Online video — helped along by the rise of tablets, better broadband and a flood of content from YouTube, Netflix, Amazon and many others — has seen a huge rise in usage in the last few years; and while PCs remain the most common way to consume it, thanks to consoles like the Xbox, even TV screens are becoming popular for online video consumption.
According to a new study out from NPD surveying 14,000 consumers across 14 countries, some 18% of users are accessing online video on TVs on a daily basis, with some 25% accessing it several times a week, with movies driving much of that growth.
Similarly, it noted that tablets and smartphones are also continuing to see more usage for online video. The fact that overall PCs have a higher penetration than tablets may be the reason why PCs — both laptop and desktop — still prove more popular than tablets and smartphones as a place to watch online video. But as we have seen before, when people do have tablets, some are actually spending more time watching video on them than they are PCs, by as much as 30% more.
China — urban China, that is — is coming out as the most online-video-friendly country at the moment. As you can see in the table below, which measures online video consumption in different countries by device, China’s urban users beat every other country surveyed, across every device. This may be down to simple user behavior, but it’s also, NPD says, because Chinese users can access a lot more video content online than they can from domestic broadcasters and pay-TV providers.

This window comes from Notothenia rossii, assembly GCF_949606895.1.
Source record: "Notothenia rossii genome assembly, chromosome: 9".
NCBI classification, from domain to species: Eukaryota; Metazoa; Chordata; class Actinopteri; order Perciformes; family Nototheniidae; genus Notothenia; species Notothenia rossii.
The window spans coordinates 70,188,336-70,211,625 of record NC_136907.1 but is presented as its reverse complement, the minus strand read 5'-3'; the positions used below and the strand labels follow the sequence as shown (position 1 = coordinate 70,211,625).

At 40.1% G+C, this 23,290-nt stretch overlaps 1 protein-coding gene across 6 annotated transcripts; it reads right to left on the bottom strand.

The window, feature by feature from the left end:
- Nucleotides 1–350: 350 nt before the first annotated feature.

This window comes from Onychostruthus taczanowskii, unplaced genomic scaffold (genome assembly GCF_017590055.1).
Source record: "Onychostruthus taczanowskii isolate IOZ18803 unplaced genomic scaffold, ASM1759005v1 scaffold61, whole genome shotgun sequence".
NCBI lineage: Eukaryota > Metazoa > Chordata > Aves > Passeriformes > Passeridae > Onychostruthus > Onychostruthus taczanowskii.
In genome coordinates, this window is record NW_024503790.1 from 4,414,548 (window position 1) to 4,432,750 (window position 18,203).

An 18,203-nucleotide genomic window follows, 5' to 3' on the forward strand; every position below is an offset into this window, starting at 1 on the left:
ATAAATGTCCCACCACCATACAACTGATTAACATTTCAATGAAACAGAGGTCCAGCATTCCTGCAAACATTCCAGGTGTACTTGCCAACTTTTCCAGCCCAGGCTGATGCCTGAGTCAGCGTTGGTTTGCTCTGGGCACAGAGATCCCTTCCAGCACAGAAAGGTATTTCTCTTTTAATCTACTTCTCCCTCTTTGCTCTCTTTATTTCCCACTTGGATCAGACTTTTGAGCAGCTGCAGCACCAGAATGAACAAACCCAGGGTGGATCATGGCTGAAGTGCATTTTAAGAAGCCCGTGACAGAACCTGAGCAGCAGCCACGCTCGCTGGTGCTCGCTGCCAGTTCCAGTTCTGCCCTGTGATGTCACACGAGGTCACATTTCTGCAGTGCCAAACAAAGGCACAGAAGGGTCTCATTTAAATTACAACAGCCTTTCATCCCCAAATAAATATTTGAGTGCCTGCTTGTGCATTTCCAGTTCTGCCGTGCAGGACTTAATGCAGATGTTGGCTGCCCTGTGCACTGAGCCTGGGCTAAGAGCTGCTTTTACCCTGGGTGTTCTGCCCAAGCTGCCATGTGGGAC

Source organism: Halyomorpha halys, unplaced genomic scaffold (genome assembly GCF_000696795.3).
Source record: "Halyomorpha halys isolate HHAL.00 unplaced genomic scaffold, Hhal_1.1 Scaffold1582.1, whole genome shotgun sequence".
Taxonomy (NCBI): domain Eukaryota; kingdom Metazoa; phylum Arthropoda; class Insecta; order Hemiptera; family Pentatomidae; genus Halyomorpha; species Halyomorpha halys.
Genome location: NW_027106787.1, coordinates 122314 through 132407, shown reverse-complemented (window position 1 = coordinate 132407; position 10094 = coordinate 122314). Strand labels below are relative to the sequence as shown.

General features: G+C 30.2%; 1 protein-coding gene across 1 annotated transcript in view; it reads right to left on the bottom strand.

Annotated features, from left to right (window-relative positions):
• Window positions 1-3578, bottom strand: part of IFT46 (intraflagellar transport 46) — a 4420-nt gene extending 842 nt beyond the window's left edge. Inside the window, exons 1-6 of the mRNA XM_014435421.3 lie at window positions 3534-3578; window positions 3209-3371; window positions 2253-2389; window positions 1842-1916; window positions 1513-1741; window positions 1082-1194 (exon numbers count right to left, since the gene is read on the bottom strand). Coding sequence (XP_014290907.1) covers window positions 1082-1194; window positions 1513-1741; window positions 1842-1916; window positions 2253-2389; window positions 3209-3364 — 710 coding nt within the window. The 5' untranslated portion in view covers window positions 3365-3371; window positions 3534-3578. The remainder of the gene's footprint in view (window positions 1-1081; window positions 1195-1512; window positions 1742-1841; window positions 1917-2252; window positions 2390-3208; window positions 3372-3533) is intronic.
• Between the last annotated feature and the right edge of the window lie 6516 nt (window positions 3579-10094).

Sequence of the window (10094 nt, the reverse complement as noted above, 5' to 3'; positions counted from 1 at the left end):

Going back to the bigger picture, the rise in online video watching on TV is not exclusively because people are buying fancier televisions with internet built into them; also playing a role are the consoles that they are attaching to their existing sets. Products like the Xbox or set-top boxes from pay-TV providers that link up with broadband-enabled on-demand services have propelled TV into a strong category for online video, especially in particular markets.
In Mexico, some 30% of users watch online video on TVs. Among urban parts of China the number is nearly 40%. Neither still reaches the number of people watching on PCs — 52% on laptops and 73% on desktop PCs, respectively — but it is getting close.
“Online content is mostly viewed on computers or mobile devices such as tablets and smart phones, but TVs are increasingly becoming devices of choice for consumers, particularly since an increasing numbers of sets have either built-in connectivity or can be connected to the internet via a peripheral device such as a connected Blu-ray player or set top box, among others,” noted NPD DisplaySearch research director Riddhi Patel in a statement.
NPD says films are the most popular online video on TVs, overtaking TV content.
But, lest you think the whole world is getting connected, think again. NPD says that 44% of viewers have “no interest” in content on TVs; a further 30% said they do not own the equipment to watch online video.
And even if they were given the tools to watch online video on TV, only one-third of those without the possibility to do so now say they would want to. Within individual countries, India ranked the highest among those with “no” online video viewing options, at 67%. But it’s not just an emerging market story: Japan was the second-highest market in the no-online-video game, at 42%.